‘… on Utilitarian principles, it may be right to do and privately recommend, under certain circumstances, what it would not be right to advocate openly; it may be right to teach openly to one set of persons what it would be wrong to teach to others; it may be conceivably right to do, if it can be done with comparative secrecy, what it would be wrong to do in the face of the world; and even, if perfect secrecy can be reasonably expected, what it would be wrong to recommend by private advice and example.’
Williams saw this as little more than organised hypocrisy, practised brutally by the British colonial elite in the Empire, for their own advantage.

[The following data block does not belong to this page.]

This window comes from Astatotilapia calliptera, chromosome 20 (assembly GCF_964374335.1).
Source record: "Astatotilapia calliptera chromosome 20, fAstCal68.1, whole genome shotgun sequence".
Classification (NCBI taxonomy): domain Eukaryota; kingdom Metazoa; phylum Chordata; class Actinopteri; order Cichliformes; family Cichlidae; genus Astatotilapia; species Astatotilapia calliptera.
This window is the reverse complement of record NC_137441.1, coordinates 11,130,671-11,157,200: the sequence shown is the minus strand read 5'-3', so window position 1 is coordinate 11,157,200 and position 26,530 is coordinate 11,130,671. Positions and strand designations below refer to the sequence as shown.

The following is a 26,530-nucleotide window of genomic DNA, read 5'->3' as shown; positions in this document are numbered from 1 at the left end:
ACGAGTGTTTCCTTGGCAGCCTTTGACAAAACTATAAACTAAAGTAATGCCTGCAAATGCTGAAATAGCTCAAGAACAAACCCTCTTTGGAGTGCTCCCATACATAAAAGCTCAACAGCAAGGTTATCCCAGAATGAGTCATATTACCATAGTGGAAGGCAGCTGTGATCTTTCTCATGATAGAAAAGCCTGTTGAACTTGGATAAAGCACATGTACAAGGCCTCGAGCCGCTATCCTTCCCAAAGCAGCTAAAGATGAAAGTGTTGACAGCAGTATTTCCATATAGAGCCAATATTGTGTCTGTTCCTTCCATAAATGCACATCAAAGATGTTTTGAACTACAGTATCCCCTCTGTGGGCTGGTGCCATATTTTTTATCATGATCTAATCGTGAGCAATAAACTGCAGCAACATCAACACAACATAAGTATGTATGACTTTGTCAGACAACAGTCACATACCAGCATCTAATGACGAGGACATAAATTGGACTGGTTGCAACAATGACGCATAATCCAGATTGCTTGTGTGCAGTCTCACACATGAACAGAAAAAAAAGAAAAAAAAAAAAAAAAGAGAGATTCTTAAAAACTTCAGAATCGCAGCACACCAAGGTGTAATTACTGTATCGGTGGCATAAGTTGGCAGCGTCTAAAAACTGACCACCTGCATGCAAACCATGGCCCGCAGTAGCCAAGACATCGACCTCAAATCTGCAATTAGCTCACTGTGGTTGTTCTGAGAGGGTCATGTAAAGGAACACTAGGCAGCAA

Ian Cobain in Cruel Britannia shows that the British Government operated a policy of torture on its German enemies during and after World War II, and later in the colonial wars that ended the Empire in Cyprus, Palestine, Kenya, Malaya, Aden, and in Northern Ireland; and then in Iraq, and at arm’s length (but nonetheless) in the Americans’ so-called war on terror, with connivance at kidnapping for trial in the USA (euphemised to ‘rendition’) and the shipping of detainees for interrogation by the torture squads of numerous unsavoury regimes around the world (‘extraordinary rendition’). With forensic skills of a high order, through official records and by talking to witnesses and survivors, Cobain has traced the genealogy of torture methods, and of the men who twisted the minds and bodies of their prisoners, from 1945 to the present. The same methods of torture, and the same men and their pupils, reappear over and over again, in every location where Britain has used torture. The tortured had minimal redress. Government House routinely lied and destroyed evidence. It took 50 years for the Foreign Office to discover an archive from Kenya which they foolishly forgot they had (or they would surely have destroyed it too), and it took a Court order for them to disclose it to the elderly men and women whom British officials had starved, castrated, raped, and tortured in other ways that would have charmed the SS. Cobain’s account is not ancient history. We do not know what the Government gets up to in secret now, and lies about – in the name of its own utilitarian morality: the rest of us are not to be trusted with the truth about its view of right and wrong, and where its and our interests lie. We are to be discouraged from finding out.